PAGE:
Efforts to study gene regulation are founded on the determination of how transcription factors and DNA interact. Modeling of the DNA-binding preferences of transcription factors has so far mainly used single-order positional weight matrices - that is, matrices of the bases preferred at each position of a binding site assuming that the nucleotide observed at one position is independent of the nucleotide found at any other position. Recent published reports in which large collections of transcription-factor binding sites were generated and analyzed indicate that this underlying assumption is false. In a retrospective analysis of the collections, Gary Stormo (Washington University, St. Louis, USA) explained that the underlying assumption is adequate in most cases, because inclusion of positional correlations gives only a marginal improvement in the specificity of binding-site predictions. Stormo gave an inspiring call for researchers to use the techniques for generating large sets of transcription-factor binding sites to define quantitatively the target-nucleotide preferences of amino acids that directly interact with DNA. Using in vitro binding data for zinc-finger transcription factors, Stormo generated a quantitative matrix profile for the prediction of amino-acid:base interactions. The current shift in focus from the analysis of target sequences to the protein-DNA interface was reflected in posters from Barry Honig's lab (Columbia University, New York, USA) presenting methods for predicting the binding properties of uncharacterized transcription factors using the refined structures of DNA-bound factors from the same structural class.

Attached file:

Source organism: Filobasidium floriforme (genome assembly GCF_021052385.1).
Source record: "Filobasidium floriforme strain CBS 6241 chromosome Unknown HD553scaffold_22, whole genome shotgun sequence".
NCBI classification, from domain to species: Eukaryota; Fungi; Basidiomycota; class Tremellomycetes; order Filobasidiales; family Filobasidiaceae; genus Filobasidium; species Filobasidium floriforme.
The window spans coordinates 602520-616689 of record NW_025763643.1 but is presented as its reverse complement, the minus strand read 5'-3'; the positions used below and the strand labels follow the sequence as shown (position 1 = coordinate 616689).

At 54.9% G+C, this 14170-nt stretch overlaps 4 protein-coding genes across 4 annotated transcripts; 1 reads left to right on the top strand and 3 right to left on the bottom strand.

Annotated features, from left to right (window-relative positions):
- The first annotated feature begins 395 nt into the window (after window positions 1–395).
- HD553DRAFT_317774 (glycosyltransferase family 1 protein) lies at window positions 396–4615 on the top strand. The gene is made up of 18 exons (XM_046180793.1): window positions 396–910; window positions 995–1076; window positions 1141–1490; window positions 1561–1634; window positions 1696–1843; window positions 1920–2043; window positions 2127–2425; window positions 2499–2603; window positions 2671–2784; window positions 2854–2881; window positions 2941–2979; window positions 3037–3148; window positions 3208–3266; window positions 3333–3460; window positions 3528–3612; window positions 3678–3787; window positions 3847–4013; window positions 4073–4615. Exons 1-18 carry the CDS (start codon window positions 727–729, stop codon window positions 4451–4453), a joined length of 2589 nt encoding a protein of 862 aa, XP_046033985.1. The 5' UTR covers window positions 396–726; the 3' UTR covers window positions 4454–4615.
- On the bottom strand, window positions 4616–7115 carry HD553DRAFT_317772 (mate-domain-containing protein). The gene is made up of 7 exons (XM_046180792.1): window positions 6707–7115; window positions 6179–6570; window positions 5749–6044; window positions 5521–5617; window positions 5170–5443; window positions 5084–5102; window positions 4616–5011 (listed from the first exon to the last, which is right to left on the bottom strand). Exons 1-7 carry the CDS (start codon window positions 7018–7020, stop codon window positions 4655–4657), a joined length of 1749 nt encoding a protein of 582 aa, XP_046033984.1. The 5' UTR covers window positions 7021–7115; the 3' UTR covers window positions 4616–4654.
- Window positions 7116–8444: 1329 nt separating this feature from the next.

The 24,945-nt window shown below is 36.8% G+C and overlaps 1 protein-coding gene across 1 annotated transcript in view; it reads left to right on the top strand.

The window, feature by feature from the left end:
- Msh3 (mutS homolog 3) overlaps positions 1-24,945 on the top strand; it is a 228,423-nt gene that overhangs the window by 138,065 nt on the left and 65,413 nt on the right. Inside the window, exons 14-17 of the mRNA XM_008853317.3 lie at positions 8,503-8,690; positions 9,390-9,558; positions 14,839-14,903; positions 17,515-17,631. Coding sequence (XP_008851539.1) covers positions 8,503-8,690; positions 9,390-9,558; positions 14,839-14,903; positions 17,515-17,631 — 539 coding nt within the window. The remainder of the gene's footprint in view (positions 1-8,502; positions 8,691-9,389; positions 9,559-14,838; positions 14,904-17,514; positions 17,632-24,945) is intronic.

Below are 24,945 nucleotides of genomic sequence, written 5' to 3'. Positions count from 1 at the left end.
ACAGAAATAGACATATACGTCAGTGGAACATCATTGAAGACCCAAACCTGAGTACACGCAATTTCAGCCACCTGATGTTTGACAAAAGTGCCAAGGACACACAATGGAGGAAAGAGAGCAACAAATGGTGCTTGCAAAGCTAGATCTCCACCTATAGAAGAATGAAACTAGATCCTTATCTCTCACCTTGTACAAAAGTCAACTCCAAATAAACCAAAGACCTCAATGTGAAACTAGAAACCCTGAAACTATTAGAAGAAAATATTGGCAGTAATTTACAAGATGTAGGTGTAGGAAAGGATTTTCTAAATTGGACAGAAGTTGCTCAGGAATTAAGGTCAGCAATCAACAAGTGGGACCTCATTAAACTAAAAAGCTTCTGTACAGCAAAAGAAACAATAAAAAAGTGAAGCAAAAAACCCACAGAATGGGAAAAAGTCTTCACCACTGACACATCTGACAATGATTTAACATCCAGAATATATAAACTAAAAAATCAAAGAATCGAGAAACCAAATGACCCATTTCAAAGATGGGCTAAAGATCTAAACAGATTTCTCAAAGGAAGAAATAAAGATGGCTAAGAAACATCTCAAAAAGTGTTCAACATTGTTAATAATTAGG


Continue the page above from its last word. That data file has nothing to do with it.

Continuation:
A particular constraint on the analysis of regulatory sequences is the sparse data available on the binding preferences of transcription factors. A practical approach towards the analysis of protein-DNA interaction was presented by Martha Bulyk (Harvard Medical School, Boston, USA). She used 'protein binding microarrays', in which phage-displayed transcription factors are bound directly to microarrays of double-stranded DNA. Quantitative data on the level of binding of each protein to each spotted sequence were used to determine the binding-site specificity for zinc-finger transcription factors directly from differences in fluorescence intensity. The resulting matrix describing the observed binding preferences of each protein provides better specifrcity in predicting suitable transcription-factor binding sites than previous models. In one of the highlights of the conference, Rick Young (Whitehead Institute, Massachusetts Institute of Technology, Boston, USA) introduced results from a high-throughput screening procedure to identify binding sites for yeast transcription factors. The experiments used crosslinked chromatin immunoprecipitation of transcription factors followed by microarray analysis ('ChIP on chip'), and the results obtained define sets of genes containing promoter sequences that are bound by the transcription factors tested. The new approach to the genome-scale characterization of transcription-factor binding properties has influenced research in the field enormously.